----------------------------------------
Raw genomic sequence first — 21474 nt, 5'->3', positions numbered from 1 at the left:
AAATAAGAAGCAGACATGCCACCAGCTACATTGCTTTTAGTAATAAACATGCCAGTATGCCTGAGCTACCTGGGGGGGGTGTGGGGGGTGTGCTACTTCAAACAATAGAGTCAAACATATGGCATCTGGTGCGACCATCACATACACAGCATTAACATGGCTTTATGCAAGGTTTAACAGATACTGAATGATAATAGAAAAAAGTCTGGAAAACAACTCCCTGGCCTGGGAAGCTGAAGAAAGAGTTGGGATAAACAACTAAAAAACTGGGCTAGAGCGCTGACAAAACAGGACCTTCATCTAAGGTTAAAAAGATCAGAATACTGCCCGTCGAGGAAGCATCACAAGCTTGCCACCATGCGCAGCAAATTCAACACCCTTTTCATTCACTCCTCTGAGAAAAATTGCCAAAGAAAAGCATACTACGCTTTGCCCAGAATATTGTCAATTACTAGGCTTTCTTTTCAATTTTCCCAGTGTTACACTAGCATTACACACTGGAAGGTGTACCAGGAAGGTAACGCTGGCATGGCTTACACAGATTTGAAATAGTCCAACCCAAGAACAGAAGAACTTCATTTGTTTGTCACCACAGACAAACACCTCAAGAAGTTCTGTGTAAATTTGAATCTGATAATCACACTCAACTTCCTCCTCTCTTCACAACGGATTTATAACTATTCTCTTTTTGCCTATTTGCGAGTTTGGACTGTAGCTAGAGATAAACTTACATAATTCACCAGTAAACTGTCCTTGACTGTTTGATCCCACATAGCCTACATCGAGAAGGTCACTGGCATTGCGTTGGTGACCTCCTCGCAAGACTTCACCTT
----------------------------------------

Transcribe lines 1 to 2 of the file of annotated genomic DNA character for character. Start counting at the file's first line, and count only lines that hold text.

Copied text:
Raw genomic sequence first — 21474 nt, 5'->3', positions numbered from 1 at the left:
AAATAAGAAGCAGACATGCCACCAGCTACATTGCTTTTAGTAATAAACATGCCAGTATGCCTGAGCTACCTGGGGGGGGTGTGGGGGGTGTGCTACTTCAAACAATAGAGTCAAACATATGGCATCTGGTGCGACCATCACATACACAGCATTAACATGGCTTTATGCAAGGTTTAACAGATACTGAATGATAATAGAAAAAAGTCTGGAAAACAACTCCCTGGCCTGGGAAGCTGAAGAAAGAGTTGGGATAAACAACTAAAAAACTGGGCTAGAGCGCTGACAAAACAGGACCTTCATCTAAGGTTAAAAAGATCAGAATACTGCCCGTCGAGGAAGCATCACAAGCTTGCCACCATGCGCAGCAAATTCAACACCCTTTTCATTCACTCCTCTGAGAAAAATTGCCAAAGAAAAGCATACTACGCTTTGCCCAGAATATTGTCAATTACTAGGCTTTCTTTTCAATTTTCCCAGTGTTACACTAGCATTACACACTGGAAGGTGTACCAGGAAGGTAACGCTGGCATGGCTTACACAGATTTGAAATAGTCCAACCCAAGAACAGAAGAACTTCATTTGTTTGTCACCACAGACAAACACCTCAAGAAGTTCTGTGTAAATTTGAATCTGATAATCACACTCAACTTCCTCCTCTCTTCACAACGGATTTATAACTATTCTCTTTTTGCCTATTTGCGAGTTTGGACTGTAGCTAGAGATAAACTTACATAATTCACCAGTAAACTGTCCTTGACTGTTTGATCCCACATAGCCTACATCGAGAAGGTCACTGGCATTGCGTTGGTGACCTCCTCGCAAGACTTCACCTT